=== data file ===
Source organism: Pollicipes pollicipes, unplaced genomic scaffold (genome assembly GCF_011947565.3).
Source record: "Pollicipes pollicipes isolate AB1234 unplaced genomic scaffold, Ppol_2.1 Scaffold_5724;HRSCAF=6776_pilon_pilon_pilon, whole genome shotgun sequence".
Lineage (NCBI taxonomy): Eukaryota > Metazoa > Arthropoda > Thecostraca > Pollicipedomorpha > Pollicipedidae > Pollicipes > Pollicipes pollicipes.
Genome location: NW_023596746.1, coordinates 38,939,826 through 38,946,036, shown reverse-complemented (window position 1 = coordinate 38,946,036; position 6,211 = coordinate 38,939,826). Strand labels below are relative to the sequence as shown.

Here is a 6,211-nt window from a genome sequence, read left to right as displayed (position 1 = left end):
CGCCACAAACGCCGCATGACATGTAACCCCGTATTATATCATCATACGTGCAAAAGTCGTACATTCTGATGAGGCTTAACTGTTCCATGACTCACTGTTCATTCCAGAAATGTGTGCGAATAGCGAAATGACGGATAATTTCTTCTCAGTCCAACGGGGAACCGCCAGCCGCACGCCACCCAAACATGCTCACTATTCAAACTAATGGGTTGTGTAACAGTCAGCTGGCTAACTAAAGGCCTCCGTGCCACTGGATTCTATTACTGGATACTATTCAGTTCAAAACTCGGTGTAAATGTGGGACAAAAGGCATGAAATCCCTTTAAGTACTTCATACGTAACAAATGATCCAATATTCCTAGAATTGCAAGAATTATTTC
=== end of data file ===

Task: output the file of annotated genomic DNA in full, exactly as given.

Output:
Source organism: Pollicipes pollicipes, unplaced genomic scaffold (genome assembly GCF_011947565.3).
Source record: "Pollicipes pollicipes isolate AB1234 unplaced genomic scaffold, Ppol_2.1 Scaffold_5724;HRSCAF=6776_pilon_pilon_pilon, whole genome shotgun sequence".
Lineage (NCBI taxonomy): Eukaryota > Metazoa > Arthropoda > Thecostraca > Pollicipedomorpha > Pollicipedidae > Pollicipes > Pollicipes pollicipes.
Genome location: NW_023596746.1, coordinates 38,939,826 through 38,946,036, shown reverse-complemented (window position 1 = coordinate 38,946,036; position 6,211 = coordinate 38,939,826). Strand labels below are relative to the sequence as shown.

Here is a 6,211-nt window from a genome sequence, read left to right as displayed (position 1 = left end):
CGCCACAAACGCCGCATGACATGTAACCCCGTATTATATCATCATACGTGCAAAAGTCGTACATTCTGATGAGGCTTAACTGTTCCATGACTCACTGTTCATTCCAGAAATGTGTGCGAATAGCGAAATGACGGATAATTTCTTCTCAGTCCAACGGGGAACCGCCAGCCGCACGCCACCCAAACATGCTCACTATTCAAACTAATGGGTTGTGTAACAGTCAGCTGGCTAACTAAAGGCCTCCGTGCCACTGGATTCTATTACTGGATACTATTCAGTTCAAAACTCGGTGTAAATGTGGGACAAAAGGCATGAAATCCCTTTAAGTACTTCATACGTAACAAATGATCCAATATTCCTAGAATTGCAAGAATTATTTC